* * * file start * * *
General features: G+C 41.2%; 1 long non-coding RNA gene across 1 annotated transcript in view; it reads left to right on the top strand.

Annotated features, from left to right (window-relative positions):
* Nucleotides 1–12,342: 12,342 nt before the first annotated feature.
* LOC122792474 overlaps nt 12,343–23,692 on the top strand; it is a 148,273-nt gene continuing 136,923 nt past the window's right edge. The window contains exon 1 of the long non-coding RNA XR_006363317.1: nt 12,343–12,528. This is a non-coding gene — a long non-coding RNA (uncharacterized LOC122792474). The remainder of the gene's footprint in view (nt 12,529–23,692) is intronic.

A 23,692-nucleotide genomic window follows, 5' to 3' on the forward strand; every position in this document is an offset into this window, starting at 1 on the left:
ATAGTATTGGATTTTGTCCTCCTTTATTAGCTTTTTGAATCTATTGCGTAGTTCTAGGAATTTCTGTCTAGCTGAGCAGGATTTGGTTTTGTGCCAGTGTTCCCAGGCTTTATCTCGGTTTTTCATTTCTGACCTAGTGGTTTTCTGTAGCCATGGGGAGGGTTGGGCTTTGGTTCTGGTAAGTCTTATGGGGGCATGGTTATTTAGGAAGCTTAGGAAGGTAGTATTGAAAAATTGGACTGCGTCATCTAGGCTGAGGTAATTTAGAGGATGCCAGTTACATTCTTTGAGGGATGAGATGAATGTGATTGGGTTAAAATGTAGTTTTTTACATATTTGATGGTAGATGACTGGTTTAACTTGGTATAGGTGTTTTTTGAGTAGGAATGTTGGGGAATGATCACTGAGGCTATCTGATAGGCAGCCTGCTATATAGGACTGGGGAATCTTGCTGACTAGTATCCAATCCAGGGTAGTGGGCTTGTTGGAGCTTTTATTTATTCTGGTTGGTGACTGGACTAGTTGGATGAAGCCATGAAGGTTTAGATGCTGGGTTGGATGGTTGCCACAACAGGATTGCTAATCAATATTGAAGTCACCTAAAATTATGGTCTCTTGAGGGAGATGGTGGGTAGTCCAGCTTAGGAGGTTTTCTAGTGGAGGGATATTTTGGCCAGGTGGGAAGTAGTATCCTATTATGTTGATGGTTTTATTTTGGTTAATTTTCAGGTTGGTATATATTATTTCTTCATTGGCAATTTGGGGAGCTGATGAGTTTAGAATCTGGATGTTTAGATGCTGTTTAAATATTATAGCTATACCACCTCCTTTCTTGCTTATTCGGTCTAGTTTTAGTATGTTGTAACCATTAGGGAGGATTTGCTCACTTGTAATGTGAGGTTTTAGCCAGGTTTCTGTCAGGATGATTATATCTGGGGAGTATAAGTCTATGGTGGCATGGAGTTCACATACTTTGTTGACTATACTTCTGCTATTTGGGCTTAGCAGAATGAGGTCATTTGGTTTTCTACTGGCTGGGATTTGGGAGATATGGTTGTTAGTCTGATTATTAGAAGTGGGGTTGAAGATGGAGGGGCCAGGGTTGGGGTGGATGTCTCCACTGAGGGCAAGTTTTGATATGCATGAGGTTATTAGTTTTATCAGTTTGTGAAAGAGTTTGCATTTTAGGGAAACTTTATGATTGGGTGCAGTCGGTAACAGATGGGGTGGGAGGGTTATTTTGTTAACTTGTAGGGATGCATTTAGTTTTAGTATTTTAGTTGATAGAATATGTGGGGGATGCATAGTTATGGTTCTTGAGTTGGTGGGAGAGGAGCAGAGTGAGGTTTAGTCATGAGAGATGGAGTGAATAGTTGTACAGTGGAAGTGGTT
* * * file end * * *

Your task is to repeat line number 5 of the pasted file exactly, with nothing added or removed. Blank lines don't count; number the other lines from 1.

A 23,692-nucleotide genomic window follows, 5' to 3' on the forward strand; every position in this document is an offset into this window, starting at 1 on the left: